There are a whole lot of things we love about the Loop: the wide, murky expanses of the river coiling past Merch Mart, the duality of the corncob towers stretching towards the sky, the warped silver of the Bean. However, there's no disputing downtown's crowning glory is the buffet offering of museums of all shapes and sizes. We realize that we don't have that prestigious (read: pretentious) title of "Museum Mile", but personally we think that the depth, breadth, and lack of crowds (usually) at the Art Institute more than make up for that.
To our point: we've come to sing the praises of one museum that's less prolific than the others: the Museum of Contemporary Photography. It would be going too far to call the MOCP the indie darling of the Loop, because the museum was founded in 1984 and is an arm of Columbia College from whence it receives funding. It also has an 11,000-piece collection with ambition to expand. Its quaint 6,500 square feet of gallery space means a very small percentage of the collection is on display at any given time. Even thought it's part of the museum's plan to add a front door (right now the only entrance is through Columbia College) we sort of like the secret door, under the radar, need to know vibe that MOCP gives off.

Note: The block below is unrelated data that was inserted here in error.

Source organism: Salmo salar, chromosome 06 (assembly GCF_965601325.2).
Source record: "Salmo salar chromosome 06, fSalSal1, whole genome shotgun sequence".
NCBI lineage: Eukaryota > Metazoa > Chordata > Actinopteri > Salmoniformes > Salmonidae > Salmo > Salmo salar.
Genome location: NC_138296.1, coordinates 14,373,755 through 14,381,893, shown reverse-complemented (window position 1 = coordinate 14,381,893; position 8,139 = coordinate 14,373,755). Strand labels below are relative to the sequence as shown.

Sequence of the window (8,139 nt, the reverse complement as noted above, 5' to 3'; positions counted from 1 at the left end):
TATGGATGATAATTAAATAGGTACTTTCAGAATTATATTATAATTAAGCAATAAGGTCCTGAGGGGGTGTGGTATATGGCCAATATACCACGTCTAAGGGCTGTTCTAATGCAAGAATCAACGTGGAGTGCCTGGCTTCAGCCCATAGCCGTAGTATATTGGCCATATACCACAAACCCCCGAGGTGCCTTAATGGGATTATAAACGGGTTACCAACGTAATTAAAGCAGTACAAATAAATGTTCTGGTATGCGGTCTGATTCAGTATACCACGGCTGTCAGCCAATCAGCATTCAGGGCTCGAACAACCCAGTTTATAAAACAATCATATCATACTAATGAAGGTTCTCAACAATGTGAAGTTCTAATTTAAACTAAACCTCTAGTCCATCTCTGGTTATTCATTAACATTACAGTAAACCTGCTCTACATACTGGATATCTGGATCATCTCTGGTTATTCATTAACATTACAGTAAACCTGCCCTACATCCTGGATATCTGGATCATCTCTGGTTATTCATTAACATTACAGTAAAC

We dropped by MOCP last week on an inordinately rainy afternoon to see "Spectator Sports", a multimedia and photography exhibit that focused on the relationship between athletes and their spectators. The idea completely enthralled us — after all, who hasn't occasionally been captivated by the near superhuman skill, grace, and power of an athlete at the top of their game. Sure you remember instances when your eyes were glued to the screen at that pivotal 10 seconds, the final goal, that game changing 3-pointer. The exhibit featured work from artists Roderick Buchanan, Ewan Gibbs, Michelle Grabner, Julie Henry, Brett Kashmere, Vesna Pavlovi?, Paul Pfeiffer, Susken Rosenthal, Katja Stuke, and Charlie White. Stuke's enormous portraits of young female Olympic gymnasts poised for their routines really struck a chord, as did an otherworldly depiction of 2006 Fifa World Cup games through geometrically rendered ball movements done by Rosenthal.
The MOCP, on top of giving us a place to see the work of Ansel Adams and Dorothea Lange on any given afternoon, also provides a cultural intersection between up and coming photography stars and homespun Midwestern artists. It is the largest photography museum in the Midwest and home to the Midwest Photographers Project.
We like a museum that simultaneously promotes fresh new talent and reps its locals with verve. Extra points to MOCP for advancing connection between Columbia College and the Loop. A majority of interns are Columbia students and the museum is free. If that's not ars gratia artis we don't know what is. Since it looks like it's going to rain forever, we can't think of a better place to soak up a bit of culture on the weekend.
·Museum of Contemporary Photography [Official]